Posted by Tim Jackson at 12:04 PM
From all of us here, have a wonderful Thanksgiving with your families, friends and loved ones.
With all that has happened this year here and abroad, we all have many things to be thankful for and need to remember those who are less fortunate.
Enjoy the holiday and the time away from work (if you are away from work).
Tim and the Kool-Aid Krew
Posted by Tim Jackson at 8:03 AM
My marketing friends and I are a little torn on the issue of Amgen (maker of banned blood boosting agent EPO) sponsoring the inaugural Tour of California
. This could be a great partnership or a really bad one.
First off, I applaud any US company for getting involved with a major event in this country. Cycling has proven to be a very hard sell in the US, even with the "Lance factor" of recent years. It is no small financial undertaking that Amgen is committing to and I think they should be thanked for their generosity, even if it seems entirely misplaced.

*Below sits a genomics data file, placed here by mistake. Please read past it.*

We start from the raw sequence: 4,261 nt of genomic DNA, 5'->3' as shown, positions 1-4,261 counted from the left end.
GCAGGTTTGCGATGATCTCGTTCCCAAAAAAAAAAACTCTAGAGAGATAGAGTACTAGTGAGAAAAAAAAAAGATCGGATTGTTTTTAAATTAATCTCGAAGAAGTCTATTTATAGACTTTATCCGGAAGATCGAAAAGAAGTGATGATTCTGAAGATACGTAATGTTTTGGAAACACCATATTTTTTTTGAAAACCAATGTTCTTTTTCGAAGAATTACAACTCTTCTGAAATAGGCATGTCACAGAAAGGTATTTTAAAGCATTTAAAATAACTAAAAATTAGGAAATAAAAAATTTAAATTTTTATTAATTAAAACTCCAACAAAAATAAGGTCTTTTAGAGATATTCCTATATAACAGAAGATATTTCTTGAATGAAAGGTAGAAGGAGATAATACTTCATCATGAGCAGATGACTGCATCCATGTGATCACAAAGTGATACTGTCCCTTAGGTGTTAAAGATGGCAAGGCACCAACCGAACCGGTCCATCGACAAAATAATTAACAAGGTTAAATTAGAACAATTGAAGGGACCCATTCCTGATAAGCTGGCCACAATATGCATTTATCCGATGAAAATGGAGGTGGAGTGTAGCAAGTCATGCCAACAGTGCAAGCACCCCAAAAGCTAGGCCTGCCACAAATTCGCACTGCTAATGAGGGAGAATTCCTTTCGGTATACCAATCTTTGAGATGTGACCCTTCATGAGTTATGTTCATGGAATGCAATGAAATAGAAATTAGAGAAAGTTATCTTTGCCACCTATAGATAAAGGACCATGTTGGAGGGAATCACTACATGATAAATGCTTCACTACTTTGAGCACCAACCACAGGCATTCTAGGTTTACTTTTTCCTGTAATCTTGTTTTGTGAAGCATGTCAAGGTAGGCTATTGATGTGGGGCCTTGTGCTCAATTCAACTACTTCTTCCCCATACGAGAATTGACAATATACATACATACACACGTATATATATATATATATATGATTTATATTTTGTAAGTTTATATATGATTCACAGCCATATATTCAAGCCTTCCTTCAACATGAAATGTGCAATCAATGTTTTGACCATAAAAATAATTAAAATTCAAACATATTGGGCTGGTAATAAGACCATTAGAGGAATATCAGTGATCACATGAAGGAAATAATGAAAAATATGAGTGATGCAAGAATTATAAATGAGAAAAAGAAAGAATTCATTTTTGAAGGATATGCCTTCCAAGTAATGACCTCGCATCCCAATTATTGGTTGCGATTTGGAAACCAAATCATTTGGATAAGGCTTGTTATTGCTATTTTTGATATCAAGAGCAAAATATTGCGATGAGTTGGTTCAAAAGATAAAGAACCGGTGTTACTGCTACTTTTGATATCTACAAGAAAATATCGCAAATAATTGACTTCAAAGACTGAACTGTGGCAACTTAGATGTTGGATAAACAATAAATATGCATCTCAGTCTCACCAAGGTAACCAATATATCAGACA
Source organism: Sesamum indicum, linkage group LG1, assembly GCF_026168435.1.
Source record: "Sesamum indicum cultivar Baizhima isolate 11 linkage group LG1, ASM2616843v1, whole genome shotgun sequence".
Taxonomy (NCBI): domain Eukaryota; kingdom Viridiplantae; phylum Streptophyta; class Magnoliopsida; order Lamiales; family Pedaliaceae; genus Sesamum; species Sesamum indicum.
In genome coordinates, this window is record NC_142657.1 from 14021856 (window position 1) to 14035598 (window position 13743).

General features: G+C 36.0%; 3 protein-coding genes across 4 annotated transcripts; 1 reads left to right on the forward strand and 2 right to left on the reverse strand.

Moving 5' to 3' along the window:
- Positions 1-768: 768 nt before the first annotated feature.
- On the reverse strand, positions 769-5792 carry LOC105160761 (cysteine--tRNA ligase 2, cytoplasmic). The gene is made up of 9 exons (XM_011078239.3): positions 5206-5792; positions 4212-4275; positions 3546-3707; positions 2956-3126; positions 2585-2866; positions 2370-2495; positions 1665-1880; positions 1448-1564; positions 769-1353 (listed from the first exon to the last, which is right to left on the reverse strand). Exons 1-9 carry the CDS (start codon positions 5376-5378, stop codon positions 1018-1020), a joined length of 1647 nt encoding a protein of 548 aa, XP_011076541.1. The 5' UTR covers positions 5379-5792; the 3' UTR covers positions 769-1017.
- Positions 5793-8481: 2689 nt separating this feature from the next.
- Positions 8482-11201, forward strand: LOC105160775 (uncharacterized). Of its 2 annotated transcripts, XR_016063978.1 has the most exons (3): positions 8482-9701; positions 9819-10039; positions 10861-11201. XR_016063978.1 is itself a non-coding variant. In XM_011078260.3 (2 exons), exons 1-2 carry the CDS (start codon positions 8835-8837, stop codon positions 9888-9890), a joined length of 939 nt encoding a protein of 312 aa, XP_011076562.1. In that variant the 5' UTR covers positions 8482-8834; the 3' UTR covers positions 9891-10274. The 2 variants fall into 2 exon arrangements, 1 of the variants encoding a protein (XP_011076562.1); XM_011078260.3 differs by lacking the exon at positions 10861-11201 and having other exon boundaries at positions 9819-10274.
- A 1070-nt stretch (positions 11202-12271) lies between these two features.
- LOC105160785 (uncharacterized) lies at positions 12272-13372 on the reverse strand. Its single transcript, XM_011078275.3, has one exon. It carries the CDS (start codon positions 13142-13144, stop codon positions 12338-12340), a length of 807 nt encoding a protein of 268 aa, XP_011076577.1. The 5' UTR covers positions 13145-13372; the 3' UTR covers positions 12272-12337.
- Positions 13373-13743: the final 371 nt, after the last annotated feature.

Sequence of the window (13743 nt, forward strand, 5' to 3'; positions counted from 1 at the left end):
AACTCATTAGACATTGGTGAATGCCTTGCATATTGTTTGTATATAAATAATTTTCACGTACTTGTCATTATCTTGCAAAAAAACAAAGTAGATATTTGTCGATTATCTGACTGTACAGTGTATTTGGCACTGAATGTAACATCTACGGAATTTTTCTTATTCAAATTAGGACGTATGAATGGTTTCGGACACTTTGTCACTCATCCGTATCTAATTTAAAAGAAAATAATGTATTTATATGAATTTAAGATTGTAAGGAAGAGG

Though I applaud Amgen, I have serious reservations about this stunning marriage. Cycling, like all sports (don't fool yourself into believing otherwise), is in the middle of numerous drug related controversies. The drug of choice? EPO. EPO, among other things, increases the oxygen carrying potential of blood. This leads to better recovery, better muscle function and the potential for better performance during racing and training. Essentially, it makes the body better at supplying oxygen to hungry muscles and improves performance that way. Amgen was on the front of developing the drug and certainly had no idea it would end up becoming the endurance athlete's drug of choice. Still, the dark shadow of EPO has been sullying the reputation of cycling for years now.